Aspiring Model and Entrepreneur
“I wish people knew that you don't have to be on the street to be homeless. When you think of homelessness, you think of the guy who's sleeping on the train station - I was the person who wore Calvin Klein.”
What are some of your favorite things about Chicago?
What do you like to do in your free time?
"I write poetry. I am currently in social media content creation - the whole goal with that is normalizing mental health amongst people of color, specifically the black community. That's really how I want to show up in the world, as someone who cares a lot about mental health."
How did your journey with youth homelessness start?
What happened after you moved out of your friend's apartment?
“After a while, I ended up moving back in with my mom. I was always getting threatened that she was going to kick me out, basically. So just having that feeling of not having a stable place to stay was really nerve-wracking, on top of, like, me not having a good therapist and me still trying to deal with trauma the best way I knew how to. I [went] to my brother. He ended up kicking me out because of some stuff. I ended up going back to my mom's house, and I thought, I'm not going to get traded back and forth. I'm not going to do this with nobody. So I ended up running away and I went to Texas.'"
How did you find housing when you moved to Texas?
After this experience, Denishe moved in with a kind stranger until she was placed in a housing program in Texas.
Why did you leave Texas and come to Chicago?
“All of a sudden I got a call from my dad's wife. She said, 'Hey, your dad is looking for you.' This was literally a couple of months after I ran away, but I thought, 'It's okay. You know, family.' So, I left. At that time I didn't feel like I had a relationship with my dad, and the majority of my family was in Chicago. I wanted a relationship with my family.”
What was living with your dad like?
“It was really dirty. Rats, roaches, mold and stuff. Me and my dad still didn’t have a relationship. He would just be on the phone with his wife for a majority of the day. And if it [wasn’t] that, it was like him constantly picking at little things I was doing. I told my cousin I needed therapy, and he told my dad. And [my dad] was like, I personally think that you don't need a therapist. And I'm, like I said, in the most respectful way possible, like, you don't know me at all. [One day] when he came home, I told him, ‘Hey, I'm leaving to go to a shelter.’ He said I was going to be a prostitute. He said a lot of hurtful things before I left.”
After leaving her father's house, Denishe moved to a short-term group residence created by the Night Ministry.
What was moving to this short-term residence like?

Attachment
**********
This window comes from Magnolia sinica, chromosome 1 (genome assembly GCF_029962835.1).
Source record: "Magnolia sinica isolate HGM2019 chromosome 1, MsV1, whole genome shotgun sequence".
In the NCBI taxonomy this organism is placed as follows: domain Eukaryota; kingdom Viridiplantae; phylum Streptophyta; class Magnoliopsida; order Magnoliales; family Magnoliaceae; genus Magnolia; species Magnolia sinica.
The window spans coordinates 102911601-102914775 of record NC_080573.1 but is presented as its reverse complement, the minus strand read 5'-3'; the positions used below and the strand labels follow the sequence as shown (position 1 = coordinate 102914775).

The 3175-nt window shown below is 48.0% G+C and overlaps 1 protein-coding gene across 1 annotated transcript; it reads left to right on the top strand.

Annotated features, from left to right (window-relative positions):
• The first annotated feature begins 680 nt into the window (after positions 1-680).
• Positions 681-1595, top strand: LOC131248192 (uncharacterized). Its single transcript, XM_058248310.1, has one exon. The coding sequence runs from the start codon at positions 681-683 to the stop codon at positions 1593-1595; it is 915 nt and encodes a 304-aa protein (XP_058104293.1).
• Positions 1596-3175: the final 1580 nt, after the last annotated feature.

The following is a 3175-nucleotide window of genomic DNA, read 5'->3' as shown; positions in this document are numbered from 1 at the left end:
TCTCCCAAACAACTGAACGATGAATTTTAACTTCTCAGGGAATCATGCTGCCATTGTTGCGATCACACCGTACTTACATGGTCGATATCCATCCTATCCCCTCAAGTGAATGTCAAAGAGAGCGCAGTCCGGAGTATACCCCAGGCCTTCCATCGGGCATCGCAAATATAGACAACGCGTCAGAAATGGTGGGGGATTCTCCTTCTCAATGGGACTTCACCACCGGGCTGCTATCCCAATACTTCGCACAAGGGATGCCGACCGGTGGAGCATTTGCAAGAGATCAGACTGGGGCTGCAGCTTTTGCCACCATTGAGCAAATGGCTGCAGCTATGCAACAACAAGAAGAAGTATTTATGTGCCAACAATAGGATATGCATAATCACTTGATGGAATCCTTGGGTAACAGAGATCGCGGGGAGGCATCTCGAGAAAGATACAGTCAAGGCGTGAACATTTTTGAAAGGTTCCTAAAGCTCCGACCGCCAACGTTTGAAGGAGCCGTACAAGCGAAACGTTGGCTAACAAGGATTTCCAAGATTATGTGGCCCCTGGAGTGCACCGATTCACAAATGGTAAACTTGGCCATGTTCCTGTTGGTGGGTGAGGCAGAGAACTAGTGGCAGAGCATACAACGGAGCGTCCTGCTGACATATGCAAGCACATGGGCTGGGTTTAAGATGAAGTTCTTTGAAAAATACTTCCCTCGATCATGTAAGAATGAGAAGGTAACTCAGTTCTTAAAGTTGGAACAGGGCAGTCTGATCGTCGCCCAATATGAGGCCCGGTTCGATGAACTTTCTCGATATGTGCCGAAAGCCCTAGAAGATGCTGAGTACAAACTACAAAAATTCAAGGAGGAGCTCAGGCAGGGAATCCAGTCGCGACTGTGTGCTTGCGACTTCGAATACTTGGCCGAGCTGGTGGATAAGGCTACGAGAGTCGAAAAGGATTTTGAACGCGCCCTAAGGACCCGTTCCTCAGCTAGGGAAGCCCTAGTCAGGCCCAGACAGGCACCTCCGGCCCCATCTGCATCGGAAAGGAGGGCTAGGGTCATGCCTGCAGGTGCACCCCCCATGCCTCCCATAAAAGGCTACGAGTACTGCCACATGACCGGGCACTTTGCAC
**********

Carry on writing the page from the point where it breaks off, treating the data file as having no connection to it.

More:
After four months at this short-term residence, Denishe is moving on to the Night Ministry’s transitional living program.
How do you feel about moving on to a transitional living program?
“It makes me feel really grateful that I took the leap of faith to begin with. Like, to go from having [my father] say that I’m going to be a prostitute, I’m going to be on the streets, to having my own place now - I feel really proud of myself. Always believe in that gut feeling and know your worth.”
What was the hardest part of homelessness for you?
Do you have a therapist now?
“Yes, I do. Her name’s Amanda, she’s from Rush - I love Amanda. A therapist has been a dream ever since I was in high school, and now I have one, and I'm so grateful that I have one.”
What do you wish people knew about youth homelessness?
“That you don't have to be on the street to be homeless. There was some shame about me saying I was homeless. When you think of homelessness, you think of the guy who's sleeping on the train station. I was the person who wore Calvin Klein, who had makeup all done up with the lashes, and I would go to modeling events, and stuff like that. But it wasn't trying to flex on people - it was for my sanity. So [know that] it doesn't matter where you are in life, you always have by [you] at least like a couple of people who are going through that housing instability.”
What goals do you have for the future?
What's your favorite poem that you've written, and why?
“Writing was my escape from everything. One thing I love to do is see the transition between how I was before and how I am now. I wrote this poem when I was living with my dad and I was working at Anthropologie.”
Poem: Lip Gloss & Roaches
I wake up at 12pm. “Oh, shit” I mutter while I realize I’m about to be late for work. I sit up in my bed ignoring the bug on the left side of my head and I get up, to meet the day once again. Roaches race me to the kitchen as I begin to make myself breakfast, I pull a dish from the stack and watch the 6-legged creatures scatter around to find another hiding place. I wash my dish and quickly make some pancakes while my dad is complaining about his kids again in another language.
Once I finish my food I excitedly gaze at my closet wondering what I’m gonna wear today. I pick the bright yellow top with some flared green bottoms to help cheer my mood up. I tell my father to have a good day and that I love him to which he replied “Yeah, okay”. I rush down the stairs and into the sunlight where strangers compliment my outfit and ask me how my day started. I happily wear a smile on my face because I know that everywhere won’t be like home. My co-workers laugh with me and talk about their life and all I can do is be happy for them because I know my day is coming.
I know my day is coming where I can wake up in a clean apartment with my cat snoozing beside me while the sunshine covers my face. I’ll walk to the kitchen and make myself some hot tea and those pancakes I love to make, but this time I’ll have bacon and sausage, maybe even some fruit on the side. I’ll start my morning off with the beautiful melodies of what a wonderful world as I eat my breakfast in peace.